11. The control body of Claim 9, wherein the power harvesting circuitry being configured to harvest power from the RF energy includes being configured to harvest power from the RF energy to charge the at least one electronic component including a power source configured to power a display or sensor, or the heating element.

12. The control body of Claim 9, wherein the power harvesting circuitry includes an antenna configured to receive the RF energy, and a converter configured to harvest the power from the RF energy so received.

13. The control body of Claim 9, wherein the power harvesting circuitry includes an accumulator, and the power harvesting circuitry being configured to harvest power from the RF energy includes being configured to harvest power from the RF energy to charge the accumulator configured to power or charge the at least one electronic component.

14. The control body of Claim 13, wherein the power harvesting circuitry further includes an inverting or non-inverting operational amplifier, and the accumulator being configured to power or charge the at least one electronic component includes being configured to discharge current through the inverting or non-inverting operational amplifier configured to amplify and regulate the current.

15. The control body of Claim 13, wherein the power harvesting circuitry further includes a resistor, and the accumulator being configured to power the at least one electronic component includes being configured to discharge current through the resistor, the resistor having a variable resistance and thereby the current having a variable amperage that effects a variable wattage, and in at least one instance the resistor being or including a potentiometer.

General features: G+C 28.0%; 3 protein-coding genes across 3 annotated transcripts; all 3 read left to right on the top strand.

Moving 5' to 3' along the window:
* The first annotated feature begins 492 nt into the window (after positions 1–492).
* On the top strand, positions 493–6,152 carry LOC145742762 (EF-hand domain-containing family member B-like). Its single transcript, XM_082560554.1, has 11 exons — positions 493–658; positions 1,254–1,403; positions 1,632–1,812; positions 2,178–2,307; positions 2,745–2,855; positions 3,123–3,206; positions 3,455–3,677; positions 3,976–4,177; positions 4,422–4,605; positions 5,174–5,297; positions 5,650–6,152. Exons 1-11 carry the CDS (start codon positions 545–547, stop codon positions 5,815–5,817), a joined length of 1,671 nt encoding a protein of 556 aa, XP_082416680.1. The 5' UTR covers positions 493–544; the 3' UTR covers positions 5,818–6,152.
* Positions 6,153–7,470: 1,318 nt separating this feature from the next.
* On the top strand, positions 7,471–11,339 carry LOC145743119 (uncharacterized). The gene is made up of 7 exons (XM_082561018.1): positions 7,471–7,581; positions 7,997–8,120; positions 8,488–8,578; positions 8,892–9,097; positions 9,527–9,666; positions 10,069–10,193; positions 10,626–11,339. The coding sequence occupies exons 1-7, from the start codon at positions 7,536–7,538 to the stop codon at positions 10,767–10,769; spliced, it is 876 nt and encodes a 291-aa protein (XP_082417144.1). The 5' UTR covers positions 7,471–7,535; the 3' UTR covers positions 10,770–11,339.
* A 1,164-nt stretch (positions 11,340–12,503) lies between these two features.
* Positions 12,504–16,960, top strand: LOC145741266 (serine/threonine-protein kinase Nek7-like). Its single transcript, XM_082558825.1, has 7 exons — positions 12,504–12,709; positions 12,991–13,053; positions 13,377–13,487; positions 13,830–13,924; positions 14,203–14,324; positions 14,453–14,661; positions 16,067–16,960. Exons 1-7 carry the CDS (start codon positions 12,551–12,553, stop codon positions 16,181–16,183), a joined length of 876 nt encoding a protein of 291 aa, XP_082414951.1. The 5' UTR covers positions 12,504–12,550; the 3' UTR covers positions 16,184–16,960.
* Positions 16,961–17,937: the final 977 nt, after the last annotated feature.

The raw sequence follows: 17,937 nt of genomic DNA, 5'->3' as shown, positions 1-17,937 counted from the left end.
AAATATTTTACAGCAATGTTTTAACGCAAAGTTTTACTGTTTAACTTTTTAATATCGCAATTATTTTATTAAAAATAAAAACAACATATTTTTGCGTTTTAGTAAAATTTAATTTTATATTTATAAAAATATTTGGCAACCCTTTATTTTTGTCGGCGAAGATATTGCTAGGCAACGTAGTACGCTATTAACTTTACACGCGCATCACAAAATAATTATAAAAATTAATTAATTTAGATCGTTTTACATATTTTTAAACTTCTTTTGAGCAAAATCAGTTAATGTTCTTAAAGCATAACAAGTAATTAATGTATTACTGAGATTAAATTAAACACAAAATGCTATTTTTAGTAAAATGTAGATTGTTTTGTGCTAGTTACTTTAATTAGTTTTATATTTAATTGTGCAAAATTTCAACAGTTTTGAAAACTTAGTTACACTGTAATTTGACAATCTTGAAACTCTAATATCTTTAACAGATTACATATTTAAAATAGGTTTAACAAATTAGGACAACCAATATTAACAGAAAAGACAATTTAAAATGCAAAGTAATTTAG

16. The control body of Claim 9, wherein the power harvesting circuitry includes a converter configured to harvest the power from the RF energy, and a photovoltaic cell configured to harvest power from light energy, the at least one electronic component being powered or charged from either the converter or photovoltaic cell, or switchably from both the converter and photovoltaic cell.

Description:
RADIO FREQUENCY TO DIRECT CURRENT CONVERTER FOR AN AEROSOL DELIVERY

DEVICE

TECHNOLOGICAL FIELD

The present disclosure relates to aerosol delivery devices such as smoking articles, and more particularly to aerosol delivery devices that may utilize electrically generated heat for the production of aerosol (e.g., smoking articles commonly referred to as electronic cigarettes). The smoking articles may be configured to heat an aerosol precursor, which may incorporate materials that may be made or derived from, or otherwise incorporate tobacco, the precursor being capable of forming an inhalable substance for human consumption.